As part of the health care bill signed into law by President Obama on March 23, 2010 (Patient Protection and Affordable Care Act P.L. 111-148), the adoption tax credit (ATC) was preserved for 2011 and increased to $13,360.
Additionally, the tax credit is now refundable. This means that even families that owe zero taxes can receive the full tax credit in the form of a tax refund to help with their adoption-related expenses.
In cases where families have already finalized an adoption – say for example in 2008 or 2009, but due to the family’s low income and low tax liability the family could not use the full ATC, the unused amount carried forward to future tax years.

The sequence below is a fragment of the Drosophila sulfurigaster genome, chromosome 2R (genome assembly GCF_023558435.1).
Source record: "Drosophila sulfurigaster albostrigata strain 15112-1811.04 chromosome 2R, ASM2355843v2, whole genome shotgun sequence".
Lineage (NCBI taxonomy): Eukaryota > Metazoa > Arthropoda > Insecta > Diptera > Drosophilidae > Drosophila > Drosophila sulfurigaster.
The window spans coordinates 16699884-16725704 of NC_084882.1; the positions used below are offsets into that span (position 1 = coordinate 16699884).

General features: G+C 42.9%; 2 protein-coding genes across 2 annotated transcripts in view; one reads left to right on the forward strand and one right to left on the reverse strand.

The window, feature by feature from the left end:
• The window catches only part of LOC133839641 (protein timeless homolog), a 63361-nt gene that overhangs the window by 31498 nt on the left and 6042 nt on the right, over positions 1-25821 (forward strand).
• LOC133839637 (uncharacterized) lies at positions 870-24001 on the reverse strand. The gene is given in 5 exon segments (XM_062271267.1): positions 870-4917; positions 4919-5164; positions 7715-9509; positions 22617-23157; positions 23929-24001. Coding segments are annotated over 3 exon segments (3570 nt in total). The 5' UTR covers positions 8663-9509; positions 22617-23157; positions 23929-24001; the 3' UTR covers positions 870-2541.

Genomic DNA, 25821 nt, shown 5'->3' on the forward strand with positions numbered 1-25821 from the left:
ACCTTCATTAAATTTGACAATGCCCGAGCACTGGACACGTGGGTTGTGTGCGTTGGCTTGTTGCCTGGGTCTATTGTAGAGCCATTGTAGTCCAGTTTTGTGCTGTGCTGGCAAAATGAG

Now, with the 2010 change and the “refundable” nature of the ATC for 2010 and 2011, the act allows those past tax year carry forward ATC amounts to be refunded in cash in 2010.
More information on the differences between Refundable vs. Non-Refundable Tax Credits:
A direct, dollar-for-dollar reduction of one’s tax liability. That is, if a taxpayer otherwise owes $2,000 to the government in income tax, but has $1,000 in tax credits, then the taxpayer only owes $1,000. Tax credits may be either refundable or non-refundable. A refundable tax credit means that if one’s tax liability goes below zero, the government owes the taxpayer the remainder of the credit. Non-refundable credits mean that the tax liability cannot go below zero. Relatively few tax credits are refundable; most are limited to the amount of one’s tax liability. However, the earned income tax credit is a common example of a refundable credit.